# Concrete example of Weil Pairing

I am trying to find a concrete example of the Weil Pairing. What I have done until now is that I took $E=(x-1)(x-2)(x-3)$ over $F_5$. I took $E[2]=\{\infty,(1,0),(2,0),(3,0)\}$. I know that there exist a rational function f such that \begin{equation*} div(f)=2[T]-2[\infty] \end{equation*} How can I find this function f? How can I find the points of order 4? How should I continue?

• Have a look here. And as for finding the points of order $4$, are you allowed to use a computer? I yes, Sage or Pari/GP will do. Otherwise, you can find all points with pen and paper, and identify those of order $4$. Commented Oct 14, 2015 at 12:56
• thank I you! I use matlab. Is there an esay way to find the points of order 4? Is there a known algorithm to identify points of a certain order? Commented Oct 14, 2015 at 14:18
• I do not know Matlab. In Pari, you can obtain generators of the cyclic components of the group, from which it is trivial to obtain the points of any order. Commented Oct 14, 2015 at 14:25
• I did not know Pari. It looks interesting for such kind of computations! Could you explain me a litte bit more how to do this with Pari? Commented Oct 14, 2015 at 14:30
• The comments are not meant to be used for discussions, so please send an e-mail, I will answer tomorrow as it is late here (but FYI, you use the Pari function ellgroup()). Commented Oct 14, 2015 at 14:32

The automatic way to find f is by using the Miller algorithm.

But you can also see this directly here: Since the line y=0 is not tangent to E , y is a uniformizing function. You can write $(x-1) = y^2*((x-2)(x-3))^{-1}$, where $(x-2)*(x-3)$ has neither a zero nor a pole at (1, 0). This says exactely that (1,0) is a double zero of the function x-1. Since it has a double zero it must also have a double pole at $\infty$. This gives you \begin{equation*} div((x-1))=2[(1,0)]-2[\infty] \end{equation*}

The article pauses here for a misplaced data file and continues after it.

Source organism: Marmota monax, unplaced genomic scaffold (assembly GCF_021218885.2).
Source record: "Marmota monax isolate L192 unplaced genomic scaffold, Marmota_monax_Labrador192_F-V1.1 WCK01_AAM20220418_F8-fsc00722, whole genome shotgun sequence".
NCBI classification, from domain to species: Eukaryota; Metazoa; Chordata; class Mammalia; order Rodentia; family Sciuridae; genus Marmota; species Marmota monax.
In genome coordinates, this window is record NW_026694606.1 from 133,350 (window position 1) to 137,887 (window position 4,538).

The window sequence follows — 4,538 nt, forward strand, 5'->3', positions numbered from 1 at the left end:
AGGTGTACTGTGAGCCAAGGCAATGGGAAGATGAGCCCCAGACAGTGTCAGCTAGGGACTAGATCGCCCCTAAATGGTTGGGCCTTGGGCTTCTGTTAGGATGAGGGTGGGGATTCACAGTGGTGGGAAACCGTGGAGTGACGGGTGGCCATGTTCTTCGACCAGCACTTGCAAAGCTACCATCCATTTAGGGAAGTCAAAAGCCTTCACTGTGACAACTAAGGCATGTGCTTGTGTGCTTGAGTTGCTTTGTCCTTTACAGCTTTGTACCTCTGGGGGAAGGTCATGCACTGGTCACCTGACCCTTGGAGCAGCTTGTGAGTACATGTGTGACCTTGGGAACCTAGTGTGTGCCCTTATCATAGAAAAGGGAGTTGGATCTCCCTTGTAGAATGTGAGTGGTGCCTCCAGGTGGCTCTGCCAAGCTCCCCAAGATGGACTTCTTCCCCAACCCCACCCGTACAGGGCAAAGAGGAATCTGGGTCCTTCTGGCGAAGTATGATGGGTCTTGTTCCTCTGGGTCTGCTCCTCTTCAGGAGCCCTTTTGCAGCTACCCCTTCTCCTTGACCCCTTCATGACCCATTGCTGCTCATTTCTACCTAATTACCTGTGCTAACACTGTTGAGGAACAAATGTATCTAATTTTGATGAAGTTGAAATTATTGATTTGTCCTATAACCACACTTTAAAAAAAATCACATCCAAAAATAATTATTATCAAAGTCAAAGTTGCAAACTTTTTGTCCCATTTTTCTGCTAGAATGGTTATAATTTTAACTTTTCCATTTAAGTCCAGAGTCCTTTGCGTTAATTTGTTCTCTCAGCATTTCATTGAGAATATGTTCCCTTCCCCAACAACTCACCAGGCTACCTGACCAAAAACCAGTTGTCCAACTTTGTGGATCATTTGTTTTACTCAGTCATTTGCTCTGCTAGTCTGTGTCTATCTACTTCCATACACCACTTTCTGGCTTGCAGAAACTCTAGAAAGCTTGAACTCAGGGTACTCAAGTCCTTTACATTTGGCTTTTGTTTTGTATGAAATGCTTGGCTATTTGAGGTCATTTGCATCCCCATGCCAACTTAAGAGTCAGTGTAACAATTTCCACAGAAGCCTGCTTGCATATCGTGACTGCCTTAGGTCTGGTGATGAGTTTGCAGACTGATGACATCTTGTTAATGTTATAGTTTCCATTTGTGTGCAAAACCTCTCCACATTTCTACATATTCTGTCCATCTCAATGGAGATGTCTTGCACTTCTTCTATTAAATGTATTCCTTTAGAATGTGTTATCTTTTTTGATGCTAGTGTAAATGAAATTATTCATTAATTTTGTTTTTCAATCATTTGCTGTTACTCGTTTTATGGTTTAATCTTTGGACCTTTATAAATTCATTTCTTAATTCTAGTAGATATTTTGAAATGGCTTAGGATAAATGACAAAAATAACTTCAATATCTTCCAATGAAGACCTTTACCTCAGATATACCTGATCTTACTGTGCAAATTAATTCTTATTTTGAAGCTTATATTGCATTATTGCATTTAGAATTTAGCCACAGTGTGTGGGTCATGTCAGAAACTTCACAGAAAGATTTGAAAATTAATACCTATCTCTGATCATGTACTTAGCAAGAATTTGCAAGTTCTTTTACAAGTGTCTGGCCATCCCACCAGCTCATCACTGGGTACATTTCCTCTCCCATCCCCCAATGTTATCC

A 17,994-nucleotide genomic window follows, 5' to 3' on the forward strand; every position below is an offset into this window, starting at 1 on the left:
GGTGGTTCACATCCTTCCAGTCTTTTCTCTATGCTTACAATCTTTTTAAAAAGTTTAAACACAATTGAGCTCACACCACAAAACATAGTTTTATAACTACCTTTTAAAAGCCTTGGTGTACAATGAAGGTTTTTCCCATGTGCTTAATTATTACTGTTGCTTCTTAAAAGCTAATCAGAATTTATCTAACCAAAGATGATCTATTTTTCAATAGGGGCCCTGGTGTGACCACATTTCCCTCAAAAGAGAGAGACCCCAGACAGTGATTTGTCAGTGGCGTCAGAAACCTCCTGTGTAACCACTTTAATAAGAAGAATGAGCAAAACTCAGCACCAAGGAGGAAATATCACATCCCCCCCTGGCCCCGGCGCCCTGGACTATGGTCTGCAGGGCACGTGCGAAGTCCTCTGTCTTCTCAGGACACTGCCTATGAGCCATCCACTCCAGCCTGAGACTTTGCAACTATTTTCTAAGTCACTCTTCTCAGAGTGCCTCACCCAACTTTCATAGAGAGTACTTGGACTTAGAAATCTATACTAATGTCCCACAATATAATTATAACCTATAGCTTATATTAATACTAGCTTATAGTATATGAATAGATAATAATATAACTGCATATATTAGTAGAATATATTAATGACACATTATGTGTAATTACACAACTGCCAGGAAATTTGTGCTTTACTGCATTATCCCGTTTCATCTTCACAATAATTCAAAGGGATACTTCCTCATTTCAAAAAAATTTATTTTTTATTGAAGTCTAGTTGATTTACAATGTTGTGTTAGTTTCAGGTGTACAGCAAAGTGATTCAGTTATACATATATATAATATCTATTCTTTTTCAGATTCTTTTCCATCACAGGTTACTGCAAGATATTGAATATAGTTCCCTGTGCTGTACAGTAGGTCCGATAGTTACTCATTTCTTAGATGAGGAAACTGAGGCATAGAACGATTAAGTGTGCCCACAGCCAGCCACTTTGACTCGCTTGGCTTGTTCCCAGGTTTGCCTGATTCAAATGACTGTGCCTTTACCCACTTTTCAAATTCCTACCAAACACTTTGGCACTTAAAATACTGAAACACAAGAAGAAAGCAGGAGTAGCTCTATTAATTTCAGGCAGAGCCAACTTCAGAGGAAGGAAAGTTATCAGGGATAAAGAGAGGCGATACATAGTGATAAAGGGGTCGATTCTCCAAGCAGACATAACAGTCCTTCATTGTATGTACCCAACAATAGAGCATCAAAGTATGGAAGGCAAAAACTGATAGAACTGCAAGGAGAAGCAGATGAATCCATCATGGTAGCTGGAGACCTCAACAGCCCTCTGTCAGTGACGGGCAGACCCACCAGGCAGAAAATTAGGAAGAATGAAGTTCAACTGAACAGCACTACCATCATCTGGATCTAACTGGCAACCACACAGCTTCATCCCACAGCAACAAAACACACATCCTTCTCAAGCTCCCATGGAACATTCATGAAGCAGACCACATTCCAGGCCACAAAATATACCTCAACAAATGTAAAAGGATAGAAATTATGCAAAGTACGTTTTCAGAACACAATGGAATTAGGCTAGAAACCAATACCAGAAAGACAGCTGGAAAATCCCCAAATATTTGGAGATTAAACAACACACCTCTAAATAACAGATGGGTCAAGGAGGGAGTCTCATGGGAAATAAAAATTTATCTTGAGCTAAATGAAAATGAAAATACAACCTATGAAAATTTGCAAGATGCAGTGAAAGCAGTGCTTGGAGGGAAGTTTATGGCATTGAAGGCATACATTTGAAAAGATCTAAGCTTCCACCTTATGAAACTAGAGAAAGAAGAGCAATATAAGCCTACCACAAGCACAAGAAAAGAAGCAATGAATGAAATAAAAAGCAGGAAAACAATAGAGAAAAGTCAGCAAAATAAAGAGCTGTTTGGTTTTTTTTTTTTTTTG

In a similar way you can show this for the points (2,0) and (3,0)

Now you have all 2-torsion points, lets find the other points:
x=0 gives $y^2 = -1$, which solves to y=2 and y=3
x=4 gives $y^2 = 1$, which solves to y=1 and y=4
Since the group has 8 elements, at least two of those points must have order 4. That all 4 points have order 4 can be shown by a direct calculation(2 squarings are sufficient). One can also see this by a direct argument:
If the group would be cyclic, it would have 4 elements of order 8. This would let no place for an element of order 4. Therefore the group cannot be cyclic and all 4 elements, which are not 2-torsion elements, must have order 4.

• wow! thank you! this really helped me! One additional question. You said:Since the group has 8 elements, at least two of those points must have order 4. How do you know this? Commented Oct 23, 2015 at 16:03
• The group has 8 elements by simply listing them. The 2-torsion consists of four points. Any other point generates a cyclic subgroup of E, and therefore its order must divide the group order, The order o of this cyclic group must therefore be 4 or 8. This group must have a subgroup of order 4. That you have two elements of order 4 stems from the fact that all points, which are not on the x-line occur in conjugated pairs.
– user27950
Commented Oct 23, 2015 at 16:21